About 3 years ago I started marketing my skills to a population I was familiar with.
Within a few months I was running a small, client focused business. Starting with weekly fitness classes advertised to one specific group, and then a research project based on the same group. I found my first few regular clients- who have stuck by my side to this day. Then came doing workshops and seminars- a handy asset to working with niche populations.
A year later I began marketing my practice as a Kinesiologist and Movement specialist, and soon after that branched from my niche market into my first location in a rural gym setting as the clinician. Then, not long after that, I certified as an Athletic Therapist and continued to run my rural practice and mobile based business. Last fall I found my first city location and cut down my mobile practice to settle into a set location.
I messed up my first window decal. I was so tired a few times I napped on my table in between clients. I still spend almost as much time travelling to new rural contracts as I did when I was a purely mobile based business- just a little smarter now with my scheduling (most of the time). It took me 6 months to build a steady client base in the first location, and now at almost the same in my city spot I am building a steady base here. Within the first 6 months I was also lucky enough to take on my first associate, a fellow AT to fill the empty space while I’m bouncing between locations.
I knew early in my University career that I would be better of being self-employed. I already had a strong sense of what I wanted, and where I wanted to go (although, that has changed over and over again through the first few years already). The idea of taking my own risks and building my own successes never scared me, however I did learn much more then I thought I needed to know way back as a 2nd year.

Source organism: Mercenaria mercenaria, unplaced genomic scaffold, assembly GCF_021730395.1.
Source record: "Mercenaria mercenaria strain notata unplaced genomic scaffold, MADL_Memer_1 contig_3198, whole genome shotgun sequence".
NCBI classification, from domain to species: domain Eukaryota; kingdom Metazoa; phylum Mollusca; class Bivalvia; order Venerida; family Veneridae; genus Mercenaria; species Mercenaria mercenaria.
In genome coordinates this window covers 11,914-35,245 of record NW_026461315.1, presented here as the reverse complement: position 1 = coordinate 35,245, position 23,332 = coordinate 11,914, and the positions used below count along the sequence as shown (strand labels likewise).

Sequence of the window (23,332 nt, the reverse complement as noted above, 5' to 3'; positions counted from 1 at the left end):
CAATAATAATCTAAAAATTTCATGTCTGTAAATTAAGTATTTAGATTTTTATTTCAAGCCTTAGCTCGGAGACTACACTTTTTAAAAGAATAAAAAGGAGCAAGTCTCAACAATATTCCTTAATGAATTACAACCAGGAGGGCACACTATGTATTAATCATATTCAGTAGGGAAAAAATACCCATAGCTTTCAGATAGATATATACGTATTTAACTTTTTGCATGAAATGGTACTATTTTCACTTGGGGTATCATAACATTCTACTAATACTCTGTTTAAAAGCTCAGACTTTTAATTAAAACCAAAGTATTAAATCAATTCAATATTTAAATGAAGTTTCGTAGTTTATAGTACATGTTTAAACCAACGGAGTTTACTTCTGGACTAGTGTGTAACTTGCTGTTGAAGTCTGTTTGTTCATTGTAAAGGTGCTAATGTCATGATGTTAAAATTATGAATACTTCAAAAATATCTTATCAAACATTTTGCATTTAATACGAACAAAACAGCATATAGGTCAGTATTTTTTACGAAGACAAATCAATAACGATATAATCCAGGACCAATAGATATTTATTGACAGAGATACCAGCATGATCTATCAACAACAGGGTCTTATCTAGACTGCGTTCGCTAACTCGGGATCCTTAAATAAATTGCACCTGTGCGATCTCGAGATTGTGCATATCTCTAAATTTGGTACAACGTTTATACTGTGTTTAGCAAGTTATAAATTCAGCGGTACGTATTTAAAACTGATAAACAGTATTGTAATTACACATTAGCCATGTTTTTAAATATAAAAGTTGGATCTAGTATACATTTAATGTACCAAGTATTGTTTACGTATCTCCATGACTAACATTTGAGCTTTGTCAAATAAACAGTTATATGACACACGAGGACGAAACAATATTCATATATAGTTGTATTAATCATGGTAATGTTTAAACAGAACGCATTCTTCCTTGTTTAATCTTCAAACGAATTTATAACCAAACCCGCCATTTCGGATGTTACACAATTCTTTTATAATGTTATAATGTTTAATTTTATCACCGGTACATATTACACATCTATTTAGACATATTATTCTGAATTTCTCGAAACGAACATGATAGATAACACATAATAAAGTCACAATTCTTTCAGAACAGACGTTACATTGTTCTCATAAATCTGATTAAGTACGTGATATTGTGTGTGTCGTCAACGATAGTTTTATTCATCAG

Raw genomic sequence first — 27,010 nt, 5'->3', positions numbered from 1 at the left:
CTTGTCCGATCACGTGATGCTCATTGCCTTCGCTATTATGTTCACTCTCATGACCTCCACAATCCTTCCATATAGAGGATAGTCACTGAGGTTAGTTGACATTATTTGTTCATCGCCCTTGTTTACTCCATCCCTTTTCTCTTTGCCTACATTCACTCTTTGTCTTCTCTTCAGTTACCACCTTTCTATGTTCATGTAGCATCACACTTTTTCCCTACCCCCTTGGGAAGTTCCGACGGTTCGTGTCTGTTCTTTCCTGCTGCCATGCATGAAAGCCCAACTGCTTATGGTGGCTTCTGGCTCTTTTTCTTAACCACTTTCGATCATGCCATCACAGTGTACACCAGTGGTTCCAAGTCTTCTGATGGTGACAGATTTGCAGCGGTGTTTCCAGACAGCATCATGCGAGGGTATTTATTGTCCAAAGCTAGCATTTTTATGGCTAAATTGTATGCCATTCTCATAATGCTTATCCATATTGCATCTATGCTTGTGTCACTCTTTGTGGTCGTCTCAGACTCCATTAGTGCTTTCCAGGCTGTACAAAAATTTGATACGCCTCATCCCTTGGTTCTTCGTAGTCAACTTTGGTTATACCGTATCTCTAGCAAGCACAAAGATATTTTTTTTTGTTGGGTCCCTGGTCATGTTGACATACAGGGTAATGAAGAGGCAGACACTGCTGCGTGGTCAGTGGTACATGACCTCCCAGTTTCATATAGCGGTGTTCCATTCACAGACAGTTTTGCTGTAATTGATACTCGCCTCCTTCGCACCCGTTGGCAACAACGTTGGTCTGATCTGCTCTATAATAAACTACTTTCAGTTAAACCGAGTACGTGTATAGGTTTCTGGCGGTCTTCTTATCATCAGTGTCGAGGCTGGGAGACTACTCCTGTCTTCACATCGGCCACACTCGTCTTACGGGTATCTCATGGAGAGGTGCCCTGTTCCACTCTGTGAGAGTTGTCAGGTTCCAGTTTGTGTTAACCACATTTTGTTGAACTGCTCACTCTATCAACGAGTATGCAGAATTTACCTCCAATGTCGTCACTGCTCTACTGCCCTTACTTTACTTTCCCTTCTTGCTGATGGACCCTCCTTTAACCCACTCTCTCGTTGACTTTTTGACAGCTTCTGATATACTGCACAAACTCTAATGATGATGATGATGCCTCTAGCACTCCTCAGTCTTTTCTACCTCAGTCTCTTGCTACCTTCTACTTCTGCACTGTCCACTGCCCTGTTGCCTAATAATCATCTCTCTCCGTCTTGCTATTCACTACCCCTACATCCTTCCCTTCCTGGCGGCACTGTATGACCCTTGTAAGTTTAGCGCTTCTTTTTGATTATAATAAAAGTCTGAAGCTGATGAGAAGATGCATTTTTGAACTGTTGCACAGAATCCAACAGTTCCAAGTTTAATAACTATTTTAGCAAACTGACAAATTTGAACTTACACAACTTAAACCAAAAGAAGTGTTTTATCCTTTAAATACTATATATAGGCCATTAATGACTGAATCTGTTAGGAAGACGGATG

Approaching my 3rd year working for myself, I am proud that my own business is now my main source of income. This Spring will be the first spring I am my own contractor, having phased out my part time positions and only kept the contracts that allow me to do me, and build Integrative.
The last few months I’ve been reflecting on my purpose and my visions- and with that has come some enlightening memories and lessons from the first few years in business. So, in no particular order… here’s some of the things I’ve epiphanied on..
Quadruple Check your Marketing Materials
I mentioned earlier how I messed up my first window decal. Before that, I messed up my first big order of business cards. Seriously- there is possibly no more humbling experience then excitedly opening your latest vista print order and realizing you’ve made a typo, ordered the clear backdrop instead of the white on (when your logo has a white square behind it), or put the wrong credentials in the wrong place. Check it once, sleep on it, check it 40 more times.. then press check out.
Treat people honestly and with integrity